dreaming of a non-binary world

I’ve had this post swirling around in my head for months now and decided to sit down and get it out before the year ended. Last month, I was at my multi-faith meeting listening to our Hindu friend share about Diwali and the festival of lights and I was reminded of the beauty of deeper truths that prevail across all of humanity. 

I also was thinking how many of us Christians have been taught to dismiss teachings in other religions out of fear.

As the United States election drama continues I have also been reminded of how sad it is that when it all comes down to it, we only have two political parties that have the power to win an election—red or blue. Sure, there are a few other candidates on the ballot, but we know ultimately at this stage of our history there are only two choices. 

Earlier this year–before we couldn’t go into restaurants because COVID upended our world–I remember how mad I was at being at a brand new restaurant that had a choice when they built their bathrooms and chose to have two options—male or female. Really, in 2020? I made a decision for 2021 that every time I go into a store or restaurant where I encounter this that I will say something to management–it’s time to expand our options, people.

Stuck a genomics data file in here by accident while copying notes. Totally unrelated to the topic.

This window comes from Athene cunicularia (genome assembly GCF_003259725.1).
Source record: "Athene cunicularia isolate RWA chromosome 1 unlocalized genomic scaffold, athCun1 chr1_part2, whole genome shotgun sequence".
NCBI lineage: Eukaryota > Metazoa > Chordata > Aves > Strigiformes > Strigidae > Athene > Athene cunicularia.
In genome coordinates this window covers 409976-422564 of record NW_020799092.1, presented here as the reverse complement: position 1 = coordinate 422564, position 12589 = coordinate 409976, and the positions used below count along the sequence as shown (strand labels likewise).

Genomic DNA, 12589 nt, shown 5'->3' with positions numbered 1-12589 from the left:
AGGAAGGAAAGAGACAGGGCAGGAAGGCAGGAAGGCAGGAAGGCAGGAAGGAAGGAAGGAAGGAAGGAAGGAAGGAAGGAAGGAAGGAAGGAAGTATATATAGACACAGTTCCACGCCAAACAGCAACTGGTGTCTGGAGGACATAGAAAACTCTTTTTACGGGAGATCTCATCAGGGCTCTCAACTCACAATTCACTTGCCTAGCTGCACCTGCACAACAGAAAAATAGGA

In my work with people finding their way out of rigid faith systems toward greater freedom, mystery, and diversity, the number one false teaching most are trying to untangle from is dualism—things are either godly or ungodly, good or bad, obedient or rebellious. 

We need more than two choices.

However, we all know that from a structural and systemic perspective, the in-out, either-or, us-them, godly-ungodly, right-left binary ways of thinking and moving in the world still prevail. 

They are still how most all our systems are built (and why the social tension we are all experiencing is so deep).

Because it’s time for our dualistic binary frameworks to go.

Long past time to go. 

As we hobble through the holidays I’ve been missing our son, Jared, so desperately and am constantly reminded how he was the future.

He was non-binary in almost every part of his life—always paradoxical, refusing to label or be labeled, despising being put in a box or putting others in one, passionately dedicated to the both/and. Sometimes it was rattling because he was tuned into a deeper truth that we knew had a cost. He saw what could be and was often so discouraged by the way our current systems worked. We always knew Jared was a sign of what the world needed more of—norm-shattering, both/and kinds of leaders who were able to embrace a far wider view of humanity than what our past keeps trying to keep alive.

Binary, hierarchical, linear has had its place in our history.

It got us the lie of white supremacy, male supremacy, Christian supremacy, straight supremacy, and a whole host of other supremacies.

It’s time is up.

But oh, goodness gracious, it’s not going to go down easy.